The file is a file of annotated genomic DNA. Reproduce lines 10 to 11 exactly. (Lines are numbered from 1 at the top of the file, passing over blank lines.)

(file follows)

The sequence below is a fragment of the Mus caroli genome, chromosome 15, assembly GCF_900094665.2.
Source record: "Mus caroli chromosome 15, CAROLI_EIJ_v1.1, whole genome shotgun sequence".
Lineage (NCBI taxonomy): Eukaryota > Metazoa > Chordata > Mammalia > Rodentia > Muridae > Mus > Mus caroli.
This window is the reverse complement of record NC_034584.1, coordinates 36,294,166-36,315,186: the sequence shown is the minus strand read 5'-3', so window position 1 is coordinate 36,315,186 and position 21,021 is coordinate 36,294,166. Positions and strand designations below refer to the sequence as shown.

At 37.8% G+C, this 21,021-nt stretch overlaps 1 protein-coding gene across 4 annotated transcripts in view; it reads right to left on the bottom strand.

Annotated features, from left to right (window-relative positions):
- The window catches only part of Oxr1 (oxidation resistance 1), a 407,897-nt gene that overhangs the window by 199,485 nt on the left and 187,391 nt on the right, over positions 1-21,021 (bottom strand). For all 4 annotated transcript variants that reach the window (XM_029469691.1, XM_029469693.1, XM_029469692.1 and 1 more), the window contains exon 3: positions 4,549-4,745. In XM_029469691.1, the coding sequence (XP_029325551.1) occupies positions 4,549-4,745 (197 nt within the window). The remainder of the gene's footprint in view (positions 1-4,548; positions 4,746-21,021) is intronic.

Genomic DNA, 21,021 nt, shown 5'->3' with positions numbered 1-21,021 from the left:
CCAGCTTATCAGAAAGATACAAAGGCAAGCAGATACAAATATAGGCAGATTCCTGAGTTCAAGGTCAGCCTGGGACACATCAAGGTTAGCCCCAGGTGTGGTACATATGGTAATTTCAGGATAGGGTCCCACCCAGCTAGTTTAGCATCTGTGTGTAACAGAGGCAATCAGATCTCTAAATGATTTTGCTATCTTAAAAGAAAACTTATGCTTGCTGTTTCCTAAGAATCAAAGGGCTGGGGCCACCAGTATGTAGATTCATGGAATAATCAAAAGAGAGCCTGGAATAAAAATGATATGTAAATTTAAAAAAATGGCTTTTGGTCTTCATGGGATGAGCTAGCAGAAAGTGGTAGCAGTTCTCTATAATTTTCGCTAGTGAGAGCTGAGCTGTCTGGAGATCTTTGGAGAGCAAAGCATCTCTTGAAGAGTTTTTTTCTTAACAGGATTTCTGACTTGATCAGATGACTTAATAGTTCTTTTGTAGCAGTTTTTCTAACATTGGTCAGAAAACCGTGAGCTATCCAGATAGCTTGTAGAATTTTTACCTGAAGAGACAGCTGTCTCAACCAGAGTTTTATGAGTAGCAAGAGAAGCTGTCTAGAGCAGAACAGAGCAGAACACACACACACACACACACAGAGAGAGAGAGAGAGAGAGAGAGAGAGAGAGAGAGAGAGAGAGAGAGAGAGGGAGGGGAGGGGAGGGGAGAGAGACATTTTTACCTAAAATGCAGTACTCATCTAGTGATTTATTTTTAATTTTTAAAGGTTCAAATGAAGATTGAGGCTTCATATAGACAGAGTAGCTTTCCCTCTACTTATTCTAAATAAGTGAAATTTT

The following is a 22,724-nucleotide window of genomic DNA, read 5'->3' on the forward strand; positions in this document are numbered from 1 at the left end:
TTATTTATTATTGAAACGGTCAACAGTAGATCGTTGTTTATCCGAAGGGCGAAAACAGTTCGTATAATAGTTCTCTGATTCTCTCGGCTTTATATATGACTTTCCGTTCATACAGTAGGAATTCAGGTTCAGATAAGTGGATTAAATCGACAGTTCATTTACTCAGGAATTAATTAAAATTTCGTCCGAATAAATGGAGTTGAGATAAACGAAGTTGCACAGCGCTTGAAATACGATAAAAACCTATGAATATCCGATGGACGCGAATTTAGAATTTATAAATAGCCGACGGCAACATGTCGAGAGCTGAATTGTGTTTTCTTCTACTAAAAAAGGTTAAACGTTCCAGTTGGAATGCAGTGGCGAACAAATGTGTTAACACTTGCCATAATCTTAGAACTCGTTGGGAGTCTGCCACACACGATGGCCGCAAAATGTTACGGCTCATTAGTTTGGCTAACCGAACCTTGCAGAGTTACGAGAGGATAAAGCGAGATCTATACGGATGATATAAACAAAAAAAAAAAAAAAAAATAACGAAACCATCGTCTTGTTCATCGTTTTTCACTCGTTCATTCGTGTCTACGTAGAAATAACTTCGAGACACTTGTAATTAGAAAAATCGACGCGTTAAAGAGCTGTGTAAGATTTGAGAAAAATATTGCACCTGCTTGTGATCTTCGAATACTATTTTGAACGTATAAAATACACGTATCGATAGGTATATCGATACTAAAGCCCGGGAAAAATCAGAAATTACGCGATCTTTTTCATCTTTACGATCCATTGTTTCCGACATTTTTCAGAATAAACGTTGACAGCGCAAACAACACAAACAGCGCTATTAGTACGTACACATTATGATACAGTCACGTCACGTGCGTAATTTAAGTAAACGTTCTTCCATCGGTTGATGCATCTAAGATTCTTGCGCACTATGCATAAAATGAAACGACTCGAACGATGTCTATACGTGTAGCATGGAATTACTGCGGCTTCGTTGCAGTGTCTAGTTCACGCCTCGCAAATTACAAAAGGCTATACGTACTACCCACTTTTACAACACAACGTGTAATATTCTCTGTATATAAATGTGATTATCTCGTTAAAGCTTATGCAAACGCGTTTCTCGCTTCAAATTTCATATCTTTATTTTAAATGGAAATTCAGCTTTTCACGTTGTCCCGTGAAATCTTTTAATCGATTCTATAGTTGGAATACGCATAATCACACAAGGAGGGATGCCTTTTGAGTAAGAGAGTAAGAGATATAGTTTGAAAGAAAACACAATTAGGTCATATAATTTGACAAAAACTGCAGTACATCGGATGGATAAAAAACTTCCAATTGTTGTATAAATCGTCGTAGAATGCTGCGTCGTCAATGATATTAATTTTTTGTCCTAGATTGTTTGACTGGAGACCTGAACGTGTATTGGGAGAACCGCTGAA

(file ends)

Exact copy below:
The following is a 22,724-nucleotide window of genomic DNA, read 5'->3' on the forward strand; positions in this document are numbered from 1 at the left end:
TTATTTATTATTGAAACGGTCAACAGTAGATCGTTGTTTATCCGAAGGGCGAAAACAGTTCGTATAATAGTTCTCTGATTCTCTCGGCTTTATATATGACTTTCCGTTCATACAGTAGGAATTCAGGTTCAGATAAGTGGATTAAATCGACAGTTCATTTACTCAGGAATTAATTAAAATTTCGTCCGAATAAATGGAGTTGAGATAAACGAAGTTGCACAGCGCTTGAAATACGATAAAAACCTATGAATATCCGATGGACGCGAATTTAGAATTTATAAATAGCCGACGGCAACATGTCGAGAGCTGAATTGTGTTTTCTTCTACTAAAAAAGGTTAAACGTTCCAGTTGGAATGCAGTGGCGAACAAATGTGTTAACACTTGCCATAATCTTAGAACTCGTTGGGAGTCTGCCACACACGATGGCCGCAAAATGTTACGGCTCATTAGTTTGGCTAACCGAACCTTGCAGAGTTACGAGAGGATAAAGCGAGATCTATACGGATGATATAAACAAAAAAAAAAAAAAAAAATAACGAAACCATCGTCTTGTTCATCGTTTTTCACTCGTTCATTCGTGTCTACGTAGAAATAACTTCGAGACACTTGTAATTAGAAAAATCGACGCGTTAAAGAGCTGTGTAAGATTTGAGAAAAATATTGCACCTGCTTGTGATCTTCGAATACTATTTTGAACGTATAAAATACACGTATCGATAGGTATATCGATACTAAAGCCCGGGAAAAATCAGAAATTACGCGATCTTTTTCATCTTTACGATCCATTGTTTCCGACATTTTTCAGAATAAACGTTGACAGCGCAAACAACACAAACAGCGCTATTAGTACGTACACATTATGATACAGTCACGTCACGTGCGTAATTTAAGTAAACGTTCTTCCATCGGTTGATGCATCTAAGATTCTTGCGCACTATGCATAAAATGAAACGACTCGAACGATGTCTATACGTGTAGCATGGAATTACTGCGGCTTCGTTGCAGTGTCTAGTTCACGCCTCGCAAATTACAAAAGGCTATACGTACTACCCACTTTTACAACACAACGTGTAATATTCTCTGTATATAAATGTGATTATCTCGTTAAAGCTTATGCAAACGCGTTTCTCGCTTCAAATTTCATATCTTTATTTTAAATGGAAATTCAGCTTTTCACGTTGTCCCGTGAAATCTTTTAATCGATTCTATAGTTGGAATACGCATAATCACACAAGGAGGGATGCCTTTTGAGTAAGAGAGTAAGAGATATAGTTTGAAAGAAAACACAATTAGGTCATATAATTTGACAAAAACTGCAGTACATCGGATGGATAAAAAACTTCCAATTGTTGTATAAATCGTCGTAGAATGCTGCGTCGTCAATGATATTAATTTTTTGTCCTAGATTGTTTGACTGGAGACCTGAACGTGTATTGGGAGAACCGCTGAA